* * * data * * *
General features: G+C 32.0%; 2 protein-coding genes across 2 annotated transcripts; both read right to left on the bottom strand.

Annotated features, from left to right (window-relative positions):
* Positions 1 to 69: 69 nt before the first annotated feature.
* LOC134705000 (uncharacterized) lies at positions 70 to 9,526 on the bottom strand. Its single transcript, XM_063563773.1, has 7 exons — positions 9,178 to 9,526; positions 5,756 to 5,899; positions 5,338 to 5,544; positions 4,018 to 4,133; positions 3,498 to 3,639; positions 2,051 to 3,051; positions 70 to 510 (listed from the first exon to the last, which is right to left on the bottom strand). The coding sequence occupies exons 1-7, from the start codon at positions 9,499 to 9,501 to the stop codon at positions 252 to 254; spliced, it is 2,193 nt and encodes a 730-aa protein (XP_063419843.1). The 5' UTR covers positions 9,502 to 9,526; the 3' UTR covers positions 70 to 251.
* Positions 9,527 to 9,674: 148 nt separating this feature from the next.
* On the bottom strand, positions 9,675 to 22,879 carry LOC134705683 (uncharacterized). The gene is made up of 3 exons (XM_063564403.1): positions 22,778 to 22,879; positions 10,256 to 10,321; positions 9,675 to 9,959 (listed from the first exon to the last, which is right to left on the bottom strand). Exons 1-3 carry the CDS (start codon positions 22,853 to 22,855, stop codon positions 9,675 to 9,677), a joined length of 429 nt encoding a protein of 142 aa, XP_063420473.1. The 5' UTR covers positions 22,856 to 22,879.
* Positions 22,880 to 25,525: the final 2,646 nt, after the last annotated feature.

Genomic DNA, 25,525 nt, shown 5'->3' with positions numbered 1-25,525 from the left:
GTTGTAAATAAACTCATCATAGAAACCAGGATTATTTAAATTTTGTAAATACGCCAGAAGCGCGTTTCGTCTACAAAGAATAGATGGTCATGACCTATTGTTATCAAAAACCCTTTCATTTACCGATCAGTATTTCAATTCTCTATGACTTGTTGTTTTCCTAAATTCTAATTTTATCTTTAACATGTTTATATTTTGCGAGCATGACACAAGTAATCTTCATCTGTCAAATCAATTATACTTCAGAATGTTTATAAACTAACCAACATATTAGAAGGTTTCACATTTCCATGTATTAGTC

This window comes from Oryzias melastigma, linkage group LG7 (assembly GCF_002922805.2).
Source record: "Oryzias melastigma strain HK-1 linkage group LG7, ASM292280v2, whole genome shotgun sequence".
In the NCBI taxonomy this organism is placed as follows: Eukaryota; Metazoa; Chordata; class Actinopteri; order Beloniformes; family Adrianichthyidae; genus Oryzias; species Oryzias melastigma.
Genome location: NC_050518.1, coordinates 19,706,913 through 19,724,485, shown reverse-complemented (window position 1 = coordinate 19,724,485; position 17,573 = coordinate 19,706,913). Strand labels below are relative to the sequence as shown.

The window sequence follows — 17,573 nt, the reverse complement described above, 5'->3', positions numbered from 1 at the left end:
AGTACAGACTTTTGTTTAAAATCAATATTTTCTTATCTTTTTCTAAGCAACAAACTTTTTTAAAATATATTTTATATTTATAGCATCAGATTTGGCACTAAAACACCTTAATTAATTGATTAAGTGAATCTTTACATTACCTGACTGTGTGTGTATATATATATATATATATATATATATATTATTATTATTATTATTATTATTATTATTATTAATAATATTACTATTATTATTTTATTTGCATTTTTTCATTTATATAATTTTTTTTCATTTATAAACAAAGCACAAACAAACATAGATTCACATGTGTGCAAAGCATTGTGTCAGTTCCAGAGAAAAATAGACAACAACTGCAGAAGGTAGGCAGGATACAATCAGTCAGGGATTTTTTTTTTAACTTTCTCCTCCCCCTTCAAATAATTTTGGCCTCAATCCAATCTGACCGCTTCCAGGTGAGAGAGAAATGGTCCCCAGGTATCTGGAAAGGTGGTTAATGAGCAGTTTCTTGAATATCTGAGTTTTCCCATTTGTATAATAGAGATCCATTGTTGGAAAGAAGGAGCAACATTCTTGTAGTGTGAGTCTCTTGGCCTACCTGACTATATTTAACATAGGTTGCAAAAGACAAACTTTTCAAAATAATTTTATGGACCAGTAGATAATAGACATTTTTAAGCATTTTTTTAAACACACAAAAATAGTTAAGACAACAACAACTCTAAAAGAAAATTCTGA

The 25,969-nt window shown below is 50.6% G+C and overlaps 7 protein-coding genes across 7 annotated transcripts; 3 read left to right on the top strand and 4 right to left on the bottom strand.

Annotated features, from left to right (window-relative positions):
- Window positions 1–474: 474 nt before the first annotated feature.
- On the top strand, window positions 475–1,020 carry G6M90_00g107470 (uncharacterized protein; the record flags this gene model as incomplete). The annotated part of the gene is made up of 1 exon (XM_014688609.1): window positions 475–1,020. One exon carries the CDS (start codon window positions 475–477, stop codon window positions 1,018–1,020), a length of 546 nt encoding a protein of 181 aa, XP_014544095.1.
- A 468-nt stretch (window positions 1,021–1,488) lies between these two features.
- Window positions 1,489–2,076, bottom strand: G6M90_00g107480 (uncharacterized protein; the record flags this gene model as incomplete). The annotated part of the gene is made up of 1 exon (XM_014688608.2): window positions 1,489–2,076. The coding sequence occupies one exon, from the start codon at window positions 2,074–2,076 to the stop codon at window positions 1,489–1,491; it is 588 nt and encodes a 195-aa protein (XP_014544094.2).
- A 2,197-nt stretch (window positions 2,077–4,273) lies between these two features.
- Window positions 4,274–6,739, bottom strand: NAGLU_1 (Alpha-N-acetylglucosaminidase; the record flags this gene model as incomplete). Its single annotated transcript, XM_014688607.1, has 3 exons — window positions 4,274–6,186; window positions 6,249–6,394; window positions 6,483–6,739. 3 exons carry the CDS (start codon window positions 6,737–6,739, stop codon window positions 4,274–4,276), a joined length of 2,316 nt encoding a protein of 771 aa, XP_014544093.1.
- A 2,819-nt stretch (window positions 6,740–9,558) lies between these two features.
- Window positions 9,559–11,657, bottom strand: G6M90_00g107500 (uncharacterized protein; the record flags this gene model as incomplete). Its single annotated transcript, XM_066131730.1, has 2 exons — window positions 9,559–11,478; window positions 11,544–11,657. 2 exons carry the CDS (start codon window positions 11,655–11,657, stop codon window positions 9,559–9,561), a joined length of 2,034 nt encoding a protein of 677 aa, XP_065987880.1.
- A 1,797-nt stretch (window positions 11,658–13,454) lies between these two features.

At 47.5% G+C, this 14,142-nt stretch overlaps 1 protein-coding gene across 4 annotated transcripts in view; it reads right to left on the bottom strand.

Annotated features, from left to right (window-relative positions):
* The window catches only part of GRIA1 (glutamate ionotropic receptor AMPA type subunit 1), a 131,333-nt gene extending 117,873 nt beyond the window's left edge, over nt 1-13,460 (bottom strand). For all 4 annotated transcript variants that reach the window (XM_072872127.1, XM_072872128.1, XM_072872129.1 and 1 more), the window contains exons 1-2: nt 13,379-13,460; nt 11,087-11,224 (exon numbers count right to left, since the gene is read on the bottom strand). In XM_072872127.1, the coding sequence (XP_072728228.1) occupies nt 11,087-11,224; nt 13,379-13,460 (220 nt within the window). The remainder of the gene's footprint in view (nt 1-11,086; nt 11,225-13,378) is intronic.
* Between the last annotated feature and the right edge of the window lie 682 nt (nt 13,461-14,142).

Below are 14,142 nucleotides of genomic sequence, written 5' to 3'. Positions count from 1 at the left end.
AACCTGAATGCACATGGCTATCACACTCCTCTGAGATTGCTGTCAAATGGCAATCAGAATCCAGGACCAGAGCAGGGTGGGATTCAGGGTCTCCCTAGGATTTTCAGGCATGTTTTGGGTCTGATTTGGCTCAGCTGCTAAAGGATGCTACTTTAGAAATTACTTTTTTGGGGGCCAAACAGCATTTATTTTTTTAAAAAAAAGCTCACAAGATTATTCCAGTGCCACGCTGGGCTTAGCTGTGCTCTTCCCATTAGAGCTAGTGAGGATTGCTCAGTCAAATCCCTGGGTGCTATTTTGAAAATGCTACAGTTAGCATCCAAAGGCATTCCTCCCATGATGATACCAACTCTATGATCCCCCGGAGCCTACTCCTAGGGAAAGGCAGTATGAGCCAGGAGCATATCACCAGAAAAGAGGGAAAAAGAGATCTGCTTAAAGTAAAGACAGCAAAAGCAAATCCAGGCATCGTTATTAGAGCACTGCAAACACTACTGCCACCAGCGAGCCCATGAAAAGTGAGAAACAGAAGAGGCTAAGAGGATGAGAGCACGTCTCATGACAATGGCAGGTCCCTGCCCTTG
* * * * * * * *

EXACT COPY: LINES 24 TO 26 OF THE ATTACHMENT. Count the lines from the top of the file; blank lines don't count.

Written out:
- A 2,819-nt stretch (window positions 6,740–9,558) lies between these two features.
- Window positions 9,559–11,657, bottom strand: G6M90_00g107500 (uncharacterized protein; the record flags this gene model as incomplete). Its single annotated transcript, XM_066131730.1, has 2 exons — window positions 9,559–11,478; window positions 11,544–11,657. 2 exons carry the CDS (start codon window positions 11,655–11,657, stop codon window positions 9,559–9,561), a joined length of 2,034 nt encoding a protein of 677 aa, XP_065987880.1.
- A 1,797-nt stretch (window positions 11,658–13,454) lies between these two features.